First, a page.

Should abortions become legal? We are discussing this more intensively than we have in a long time. Unfortunately, the public debate is predictably deadlocked. Because: Conservatives and progressives often argue far too rigidly and show no empathy for the other side. One would like to shout to them: Yes, a compromise is possible! Your constant camp thinking is annoying.

What happened? In mid-April, a commission appointed by the federal government recommended legalizing early pregnancy abortions. As a reminder: abortions are illegal in Germany. “Anyone who terminates a pregnancy will be punished with a prison sentence of up to three years or a fine” – this is how the famous paragraph 218 of the Criminal Code begins. However, an abortion within the first twelve weeks remains unpunished if the pregnant woman went to a recognized counseling center. By the way, paragraph 218 is in the section “Crimes against life”. In addition to murder, manslaughter and killing.

So now two bitter sides are publicly fighting against each other, not moving an inch towards each other. It starts with the language. If you want to formulate it objectively, you say embryo or later fetus. But one side screams, “It’s a child!” And the other side shouts: “It’s a pile of cells!” Emotional camp polemics. Conservatives want abortions to remain a criminal offense. Progressives are demanding that abortions become legal – without deadlines, without the obligation to provide counseling. Lack of compromise on both sides.

But: Neither position corresponds to the will of the population. 72 percent of Germans are in favor of allowing abortions without restrictions within the first twelve weeks of pregnancy in the future. This was the result of a representative survey by the opinion research institute Forsa on behalf of ntv. That means: Yes, abortions should be legal – but please not without a deadline.

So the Germans are pretty much in agreement. That’s why it’s nonsense when conservatives now warn that the abortion issue is dividing society. CSU regional group leader Alexander Dobrindt claimed that the previous regulation had ensured “social peace” that was now in danger, CDU leader Friedrich Merz warned of a “major social conflict,” and CSU politician Dorothee Bär claimed that the traffic light government was risking it a “dangerous division.” This is cheap opposition politics. What’s more: they are empty, pseudo-arguments that fantasize about polarization where there is relative unity.

Nevertheless, conservatives want to stick to Paragraph 218 in the future. The CDU demands that abortions remain illegal – even though the majority of Germans do not want this. One may doubt whether this political disproportion will be so good for “social peace” in the long term. Oh well.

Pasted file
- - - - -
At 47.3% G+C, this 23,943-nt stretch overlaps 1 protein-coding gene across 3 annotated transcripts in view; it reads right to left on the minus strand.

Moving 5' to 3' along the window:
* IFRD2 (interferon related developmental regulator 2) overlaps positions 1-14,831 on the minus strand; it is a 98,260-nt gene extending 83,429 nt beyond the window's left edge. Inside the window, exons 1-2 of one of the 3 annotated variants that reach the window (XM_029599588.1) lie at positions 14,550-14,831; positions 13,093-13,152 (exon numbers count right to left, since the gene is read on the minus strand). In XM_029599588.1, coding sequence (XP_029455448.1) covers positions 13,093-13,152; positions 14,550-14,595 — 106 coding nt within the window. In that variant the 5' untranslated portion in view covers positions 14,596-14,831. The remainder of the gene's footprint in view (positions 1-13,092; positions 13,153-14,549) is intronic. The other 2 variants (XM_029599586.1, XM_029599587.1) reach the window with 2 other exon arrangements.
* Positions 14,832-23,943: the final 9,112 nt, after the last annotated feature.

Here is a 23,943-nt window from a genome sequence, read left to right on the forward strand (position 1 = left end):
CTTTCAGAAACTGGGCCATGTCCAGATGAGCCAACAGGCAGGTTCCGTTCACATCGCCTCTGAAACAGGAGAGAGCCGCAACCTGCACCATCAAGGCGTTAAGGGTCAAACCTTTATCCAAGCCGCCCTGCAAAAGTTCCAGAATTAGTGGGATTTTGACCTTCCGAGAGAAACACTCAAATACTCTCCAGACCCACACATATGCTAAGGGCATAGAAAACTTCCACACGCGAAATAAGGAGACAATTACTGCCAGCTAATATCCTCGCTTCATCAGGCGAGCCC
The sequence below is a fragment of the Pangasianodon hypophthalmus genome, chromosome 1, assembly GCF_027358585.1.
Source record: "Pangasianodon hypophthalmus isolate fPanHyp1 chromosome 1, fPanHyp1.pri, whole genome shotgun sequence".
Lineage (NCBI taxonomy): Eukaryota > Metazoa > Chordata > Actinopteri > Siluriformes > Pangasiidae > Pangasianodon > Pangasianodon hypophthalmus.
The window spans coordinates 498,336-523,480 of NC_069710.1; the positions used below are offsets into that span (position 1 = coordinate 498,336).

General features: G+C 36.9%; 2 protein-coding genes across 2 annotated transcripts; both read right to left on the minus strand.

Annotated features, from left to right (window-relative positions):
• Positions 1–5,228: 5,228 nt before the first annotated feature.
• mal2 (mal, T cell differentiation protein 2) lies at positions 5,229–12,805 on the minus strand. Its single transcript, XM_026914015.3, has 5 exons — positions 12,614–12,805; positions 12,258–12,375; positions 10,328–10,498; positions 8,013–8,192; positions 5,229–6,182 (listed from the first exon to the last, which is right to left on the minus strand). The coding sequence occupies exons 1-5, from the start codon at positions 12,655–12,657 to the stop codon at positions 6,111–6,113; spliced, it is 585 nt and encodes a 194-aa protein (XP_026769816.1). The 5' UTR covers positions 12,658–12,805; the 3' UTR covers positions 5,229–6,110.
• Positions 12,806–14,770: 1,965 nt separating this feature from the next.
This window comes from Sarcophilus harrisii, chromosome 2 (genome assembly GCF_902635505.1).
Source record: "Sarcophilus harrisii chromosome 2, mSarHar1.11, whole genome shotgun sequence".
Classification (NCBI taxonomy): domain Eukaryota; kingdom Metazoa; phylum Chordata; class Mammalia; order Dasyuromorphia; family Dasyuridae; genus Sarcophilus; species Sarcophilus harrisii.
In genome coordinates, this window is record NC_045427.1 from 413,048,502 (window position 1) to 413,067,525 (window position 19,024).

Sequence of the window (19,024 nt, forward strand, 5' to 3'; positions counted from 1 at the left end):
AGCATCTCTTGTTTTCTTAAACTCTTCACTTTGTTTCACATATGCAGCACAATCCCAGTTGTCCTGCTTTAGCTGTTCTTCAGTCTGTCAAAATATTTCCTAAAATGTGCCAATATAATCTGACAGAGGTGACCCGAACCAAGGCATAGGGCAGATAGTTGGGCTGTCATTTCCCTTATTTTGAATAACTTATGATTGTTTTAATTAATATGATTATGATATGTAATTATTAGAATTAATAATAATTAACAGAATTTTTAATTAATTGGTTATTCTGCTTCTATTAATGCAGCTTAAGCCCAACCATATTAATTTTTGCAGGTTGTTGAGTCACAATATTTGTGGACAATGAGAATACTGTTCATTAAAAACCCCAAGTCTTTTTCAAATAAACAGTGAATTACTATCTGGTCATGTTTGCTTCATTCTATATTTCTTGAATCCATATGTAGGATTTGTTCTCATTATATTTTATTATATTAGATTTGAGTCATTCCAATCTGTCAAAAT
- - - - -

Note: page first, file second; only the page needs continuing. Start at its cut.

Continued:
On the other side are progressives. Understandably, pro-choice activists are calling for more empowerment for women. Your demand to finally legalize abortion is long overdue. Paragraph 218 was reformed – but it has been in the criminal code for 152 years. Abortion has been a criminal offense since the Empire. This is no longer acceptable.

But when progressives simply call unborn life “clusters,” it also shows a cynical, cold view. As if unborn life were like organic waste: easy to dispose of. This makes the complex decision of an abortion sound much smaller than it is. This is empathyless. Yes, biologically speaking, at the beginning it is a cluster of cells. But an embryo develops from it. And becomes a fetus. For us this should mean: the rights of the embryo increase as the pregnancy continues. When it comes to conception, they are not synonymous with women’s rights – of course a woman’s right to self-determination should count for much more. But over time, the “cluster of cells” develops into a little person. The timing of a pregnancy doesn’t matter – neither in the choice of words nor in the abortion itself. That’s why progressives must credibly recognize that unborn life also deserves protection. The fact that the CDU, as a Christian party, emphasizes this protection is not reprehensible, but rather logical.

It all sounds pretty tricky. But it is not. A compromise between progressives and conservatives is possible: Why not legalize abortions in the first twelve weeks – and retain the obligation to provide counseling?

“No forced counseling” is what pro-choice activists would now answer. The fact that activists are demanding the maximum (decriminalization, no deadlines, no obligation to consult) is strategically understandable. You don’t go into a salary negotiation and say: “Give me as little as possible.” But one thing is certain: the advisory services were and remain extremely important. Maintaining the obligation to consult would be a nice signal from the progressives to the conservatives. According to the motto: We don’t care about unborn life – of course we should talk about it. Open-ended and non-judgmental. Clearly.

You don’t need criminal law for the obligation to provide advice, emphasizes medical ethicist Prof. Dr. Christiane Woopen in an interview. It is entirely possible for the legislature to legalize abortions – but at the same time maintain an obligation to provide advice, she says. Anyone who violates this commits an administrative offense, not a criminal offense. Only with the obligation to provide advice do people who are particularly in need of help come: women from violent households. They are important to you too – right, dear progressives?

And to all conservatives: You can refuse to have an abortion for yourself. Nobody forces you to do it. But how can you presume to criminalize other people’s right to make decisions – and that on the most existential question of all?